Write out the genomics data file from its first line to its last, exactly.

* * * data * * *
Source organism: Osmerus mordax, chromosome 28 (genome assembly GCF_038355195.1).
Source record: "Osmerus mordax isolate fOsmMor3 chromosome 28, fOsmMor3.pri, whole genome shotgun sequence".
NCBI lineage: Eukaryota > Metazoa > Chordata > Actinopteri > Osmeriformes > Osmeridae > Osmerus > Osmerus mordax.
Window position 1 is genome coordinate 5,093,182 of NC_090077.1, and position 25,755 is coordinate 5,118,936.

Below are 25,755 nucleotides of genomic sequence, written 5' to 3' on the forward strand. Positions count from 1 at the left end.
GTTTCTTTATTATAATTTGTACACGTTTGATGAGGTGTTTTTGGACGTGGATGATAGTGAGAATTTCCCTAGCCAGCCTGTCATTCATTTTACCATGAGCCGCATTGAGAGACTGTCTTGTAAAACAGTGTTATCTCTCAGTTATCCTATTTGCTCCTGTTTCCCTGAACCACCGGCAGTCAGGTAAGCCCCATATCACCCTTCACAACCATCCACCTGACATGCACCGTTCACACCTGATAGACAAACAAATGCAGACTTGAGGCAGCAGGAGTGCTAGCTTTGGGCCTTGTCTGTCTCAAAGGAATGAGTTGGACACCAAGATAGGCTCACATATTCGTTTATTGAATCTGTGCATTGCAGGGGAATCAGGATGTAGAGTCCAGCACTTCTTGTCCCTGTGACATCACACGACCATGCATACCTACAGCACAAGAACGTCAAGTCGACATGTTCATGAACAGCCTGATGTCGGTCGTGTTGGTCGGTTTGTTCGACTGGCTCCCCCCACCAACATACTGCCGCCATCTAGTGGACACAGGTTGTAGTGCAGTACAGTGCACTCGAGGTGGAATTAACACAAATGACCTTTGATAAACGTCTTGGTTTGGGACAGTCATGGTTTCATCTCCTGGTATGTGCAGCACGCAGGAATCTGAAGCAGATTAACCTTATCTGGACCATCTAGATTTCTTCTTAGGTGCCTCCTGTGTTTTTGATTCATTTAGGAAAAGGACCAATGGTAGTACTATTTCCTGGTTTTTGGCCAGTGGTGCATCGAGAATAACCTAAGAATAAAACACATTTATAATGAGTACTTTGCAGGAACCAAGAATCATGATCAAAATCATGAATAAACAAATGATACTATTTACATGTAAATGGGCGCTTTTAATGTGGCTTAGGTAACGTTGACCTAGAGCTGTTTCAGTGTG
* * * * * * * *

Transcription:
Source organism: Osmerus mordax, chromosome 28 (genome assembly GCF_038355195.1).
Source record: "Osmerus mordax isolate fOsmMor3 chromosome 28, fOsmMor3.pri, whole genome shotgun sequence".
NCBI lineage: Eukaryota > Metazoa > Chordata > Actinopteri > Osmeriformes > Osmeridae > Osmerus > Osmerus mordax.
Window position 1 is genome coordinate 5,093,182 of NC_090077.1, and position 25,755 is coordinate 5,118,936.

Below are 25,755 nucleotides of genomic sequence, written 5' to 3' on the forward strand. Positions count from 1 at the left end.
GTTTCTTTATTATAATTTGTACACGTTTGATGAGGTGTTTTTGGACGTGGATGATAGTGAGAATTTCCCTAGCCAGCCTGTCATTCATTTTACCATGAGCCGCATTGAGAGACTGTCTTGTAAAACAGTGTTATCTCTCAGTTATCCTATTTGCTCCTGTTTCCCTGAACCACCGGCAGTCAGGTAAGCCCCATATCACCCTTCACAACCATCCACCTGACATGCACCGTTCACACCTGATAGACAAACAAATGCAGACTTGAGGCAGCAGGAGTGCTAGCTTTGGGCCTTGTCTGTCTCAAAGGAATGAGTTGGACACCAAGATAGGCTCACATATTCGTTTATTGAATCTGTGCATTGCAGGGGAATCAGGATGTAGAGTCCAGCACTTCTTGTCCCTGTGACATCACACGACCATGCATACCTACAGCACAAGAACGTCAAGTCGACATGTTCATGAACAGCCTGATGTCGGTCGTGTTGGTCGGTTTGTTCGACTGGCTCCCCCCACCAACATACTGCCGCCATCTAGTGGACACAGGTTGTAGTGCAGTACAGTGCACTCGAGGTGGAATTAACACAAATGACCTTTGATAAACGTCTTGGTTTGGGACAGTCATGGTTTCATCTCCTGGTATGTGCAGCACGCAGGAATCTGAAGCAGATTAACCTTATCTGGACCATCTAGATTTCTTCTTAGGTGCCTCCTGTGTTTTTGATTCATTTAGGAAAAGGACCAATGGTAGTACTATTTCCTGGTTTTTGGCCAGTGGTGCATCGAGAATAACCTAAGAATAAAACACATTTATAATGAGTACTTTGCAGGAACCAAGAATCATGATCAAAATCATGAATAAACAAATGATACTATTTACATGTAAATGGGCGCTTTTAATGTGGCTTAGGTAACGTTGACCTAGAGCTGTTTCAGTGTG